My last words on the Steven Chu front
Previous words on Chu here and here.
1) A great 57-minute TV interview with Chu, conducted in 2004 by Harry Kreisler of UC Berkeley as part of his generally-great "Conversations with History" series.
In my experience over decades of conducting interviews, the people who are truly the greatest masters of their own rarefied fields often have a gift for explaining complex problems to outsiders in vivid, non-condescending ways. Think years ago of Richard Feynman, of Caltech, plunging a rubbery "O-ring" into a glass of ice water to demonstrate how it might have become rigid and failed during the launch of the doomed space shuttle Challenger. Think of Bill Clinton illustrating any point with one of his home town analogies.
Chu comes across very much that way in this session. Modest, funny, and willing to explain the work of of a scientist in terms and images most people can understand. A scientific explainer-in-chief? It would be nice to have such a person once more on the public scene.
2) Let's analogize one more time to another great Obama cabinet pick, Eric Shinseki as Secretary of Veterans Affairs. "Identity politics" was not the most important element in Shinseki's selection. "Policy politics" was what mattered most: Shinseki's having been right about Iraq. But there was an additional grace note, noted in particular by many Japanese-Americans, that a military leader named Shinseki was given this honor on the anniversary of Pearl Harbor Day.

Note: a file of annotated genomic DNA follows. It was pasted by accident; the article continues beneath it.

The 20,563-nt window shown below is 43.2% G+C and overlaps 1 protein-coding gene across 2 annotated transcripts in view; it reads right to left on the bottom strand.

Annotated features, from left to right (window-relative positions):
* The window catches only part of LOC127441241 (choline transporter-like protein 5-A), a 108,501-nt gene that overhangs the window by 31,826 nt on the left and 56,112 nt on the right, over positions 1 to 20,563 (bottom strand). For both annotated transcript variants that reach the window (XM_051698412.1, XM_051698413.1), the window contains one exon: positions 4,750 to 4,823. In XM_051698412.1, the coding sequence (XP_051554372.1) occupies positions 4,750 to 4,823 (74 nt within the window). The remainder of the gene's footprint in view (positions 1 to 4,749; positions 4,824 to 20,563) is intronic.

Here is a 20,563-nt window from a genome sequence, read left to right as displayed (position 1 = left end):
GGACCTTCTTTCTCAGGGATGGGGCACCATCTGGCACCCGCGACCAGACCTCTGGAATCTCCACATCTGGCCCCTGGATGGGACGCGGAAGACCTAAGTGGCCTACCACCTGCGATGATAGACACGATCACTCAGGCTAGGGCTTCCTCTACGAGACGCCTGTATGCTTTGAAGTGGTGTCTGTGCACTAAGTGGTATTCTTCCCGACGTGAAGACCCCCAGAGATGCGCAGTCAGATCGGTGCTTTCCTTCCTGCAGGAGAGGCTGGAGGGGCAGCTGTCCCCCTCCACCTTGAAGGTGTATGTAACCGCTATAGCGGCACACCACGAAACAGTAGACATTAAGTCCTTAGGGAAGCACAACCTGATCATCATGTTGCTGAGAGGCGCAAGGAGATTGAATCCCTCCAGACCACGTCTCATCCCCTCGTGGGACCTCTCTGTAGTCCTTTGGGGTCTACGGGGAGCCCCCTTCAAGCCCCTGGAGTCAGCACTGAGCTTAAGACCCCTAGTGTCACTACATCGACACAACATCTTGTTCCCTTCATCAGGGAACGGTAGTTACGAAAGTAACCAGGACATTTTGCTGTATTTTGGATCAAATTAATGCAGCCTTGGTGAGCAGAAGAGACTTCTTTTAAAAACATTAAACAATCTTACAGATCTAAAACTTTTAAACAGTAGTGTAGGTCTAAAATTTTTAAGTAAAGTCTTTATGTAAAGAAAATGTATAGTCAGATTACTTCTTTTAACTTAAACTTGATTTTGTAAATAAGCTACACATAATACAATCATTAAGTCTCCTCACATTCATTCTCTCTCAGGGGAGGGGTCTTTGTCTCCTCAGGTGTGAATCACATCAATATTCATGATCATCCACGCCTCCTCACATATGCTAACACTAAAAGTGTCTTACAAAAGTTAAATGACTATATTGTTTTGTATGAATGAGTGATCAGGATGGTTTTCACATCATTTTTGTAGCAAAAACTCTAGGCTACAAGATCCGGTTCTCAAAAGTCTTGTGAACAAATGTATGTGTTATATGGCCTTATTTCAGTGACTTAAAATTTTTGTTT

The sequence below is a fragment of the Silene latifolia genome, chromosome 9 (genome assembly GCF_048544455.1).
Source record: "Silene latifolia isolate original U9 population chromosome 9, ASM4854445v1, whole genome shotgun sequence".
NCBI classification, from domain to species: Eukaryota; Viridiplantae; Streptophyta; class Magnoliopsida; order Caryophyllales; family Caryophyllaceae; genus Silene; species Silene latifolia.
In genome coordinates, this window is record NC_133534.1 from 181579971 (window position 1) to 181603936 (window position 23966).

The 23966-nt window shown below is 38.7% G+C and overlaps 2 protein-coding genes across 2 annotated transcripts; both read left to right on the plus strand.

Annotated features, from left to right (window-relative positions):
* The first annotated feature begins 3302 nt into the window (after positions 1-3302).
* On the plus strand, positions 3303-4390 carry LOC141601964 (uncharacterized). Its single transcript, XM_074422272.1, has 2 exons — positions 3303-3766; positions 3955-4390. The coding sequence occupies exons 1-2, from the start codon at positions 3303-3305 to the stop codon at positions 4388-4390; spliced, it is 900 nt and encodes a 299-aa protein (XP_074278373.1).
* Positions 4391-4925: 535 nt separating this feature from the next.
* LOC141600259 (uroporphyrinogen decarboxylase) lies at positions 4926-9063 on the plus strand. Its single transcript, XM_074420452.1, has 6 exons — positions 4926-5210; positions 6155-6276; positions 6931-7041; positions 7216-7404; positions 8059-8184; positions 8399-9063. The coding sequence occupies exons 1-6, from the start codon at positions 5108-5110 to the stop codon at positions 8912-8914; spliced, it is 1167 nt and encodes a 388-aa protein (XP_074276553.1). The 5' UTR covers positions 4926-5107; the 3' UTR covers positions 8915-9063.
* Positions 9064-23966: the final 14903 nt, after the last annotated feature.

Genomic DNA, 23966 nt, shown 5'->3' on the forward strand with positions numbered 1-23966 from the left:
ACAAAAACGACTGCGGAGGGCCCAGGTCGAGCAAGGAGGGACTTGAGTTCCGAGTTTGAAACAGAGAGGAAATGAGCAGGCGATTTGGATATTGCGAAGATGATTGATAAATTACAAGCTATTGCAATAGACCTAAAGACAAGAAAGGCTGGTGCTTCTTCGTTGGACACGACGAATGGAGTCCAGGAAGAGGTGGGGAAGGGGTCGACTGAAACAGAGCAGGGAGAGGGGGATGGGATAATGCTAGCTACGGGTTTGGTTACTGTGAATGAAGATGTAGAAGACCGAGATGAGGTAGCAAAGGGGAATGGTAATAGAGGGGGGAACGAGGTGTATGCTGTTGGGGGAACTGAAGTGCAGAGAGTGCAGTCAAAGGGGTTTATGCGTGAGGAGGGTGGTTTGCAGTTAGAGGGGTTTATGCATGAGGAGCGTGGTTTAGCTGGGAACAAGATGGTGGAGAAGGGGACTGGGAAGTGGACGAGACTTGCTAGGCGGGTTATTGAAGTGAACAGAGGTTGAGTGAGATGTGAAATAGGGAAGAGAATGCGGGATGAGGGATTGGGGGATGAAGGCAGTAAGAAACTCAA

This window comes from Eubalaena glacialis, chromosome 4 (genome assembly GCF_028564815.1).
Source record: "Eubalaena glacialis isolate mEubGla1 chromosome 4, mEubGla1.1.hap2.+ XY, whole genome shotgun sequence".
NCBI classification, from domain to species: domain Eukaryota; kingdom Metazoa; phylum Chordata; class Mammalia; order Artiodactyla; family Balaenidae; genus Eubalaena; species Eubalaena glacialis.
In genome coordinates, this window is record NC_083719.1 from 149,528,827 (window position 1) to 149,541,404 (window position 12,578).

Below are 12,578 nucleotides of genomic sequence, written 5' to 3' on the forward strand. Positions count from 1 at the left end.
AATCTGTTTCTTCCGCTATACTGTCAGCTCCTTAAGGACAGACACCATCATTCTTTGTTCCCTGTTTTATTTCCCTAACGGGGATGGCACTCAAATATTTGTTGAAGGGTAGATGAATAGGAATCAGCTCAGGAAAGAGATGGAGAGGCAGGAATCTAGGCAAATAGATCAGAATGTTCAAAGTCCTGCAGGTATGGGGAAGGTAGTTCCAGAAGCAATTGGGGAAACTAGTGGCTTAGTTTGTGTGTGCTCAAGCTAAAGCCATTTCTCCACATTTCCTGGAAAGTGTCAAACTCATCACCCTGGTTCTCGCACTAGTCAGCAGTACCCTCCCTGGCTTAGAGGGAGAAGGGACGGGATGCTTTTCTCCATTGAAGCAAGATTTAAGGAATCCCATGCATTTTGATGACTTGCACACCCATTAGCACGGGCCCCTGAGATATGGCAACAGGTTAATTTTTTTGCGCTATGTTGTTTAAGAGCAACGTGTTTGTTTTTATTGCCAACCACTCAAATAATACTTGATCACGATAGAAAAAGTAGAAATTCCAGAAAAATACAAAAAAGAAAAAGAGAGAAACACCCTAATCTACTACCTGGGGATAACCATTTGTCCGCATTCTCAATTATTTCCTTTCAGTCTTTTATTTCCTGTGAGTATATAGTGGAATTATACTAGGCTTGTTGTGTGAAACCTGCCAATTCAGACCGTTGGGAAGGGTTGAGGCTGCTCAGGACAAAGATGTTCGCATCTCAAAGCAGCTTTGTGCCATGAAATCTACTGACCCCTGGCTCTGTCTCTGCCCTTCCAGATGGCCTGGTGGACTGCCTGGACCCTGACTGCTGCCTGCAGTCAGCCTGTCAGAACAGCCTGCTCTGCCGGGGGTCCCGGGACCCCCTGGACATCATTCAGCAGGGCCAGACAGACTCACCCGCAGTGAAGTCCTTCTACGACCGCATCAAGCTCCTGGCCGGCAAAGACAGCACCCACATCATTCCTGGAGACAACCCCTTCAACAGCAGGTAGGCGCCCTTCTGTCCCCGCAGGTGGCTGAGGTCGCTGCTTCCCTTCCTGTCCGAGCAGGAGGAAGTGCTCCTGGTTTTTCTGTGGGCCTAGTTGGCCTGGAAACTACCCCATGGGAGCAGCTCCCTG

So too with Chu. Identity politics is a second- or third-order aspect of this nomination. Mainly his choice says something about the role of real science in public life, about America's commitment to retain its leadership as a research power, and about the redoubling of scientific/technical efforts to deal with energy and climate problems. But in karmic terms it doesn't hurt that Chu, who was born in St. Louis of Chinese parents, will head the very department that, under then-secretary Bill Richardson, was involved in the Wen Ho Lee imbroglio in the late 1990s. (In brief: Lee, who was born in Taiwan and who worked at Los Alamos, was accused of massive theft of U.S. nuclear secrets on China's behalf. The NY Times loudly trumpeted this story. Eventually nearly all the charges were dropped, and the presiding federal judge apologized to Lee for government excesses.) Again, this is not a reason to have chosen him, but it's worth noticing.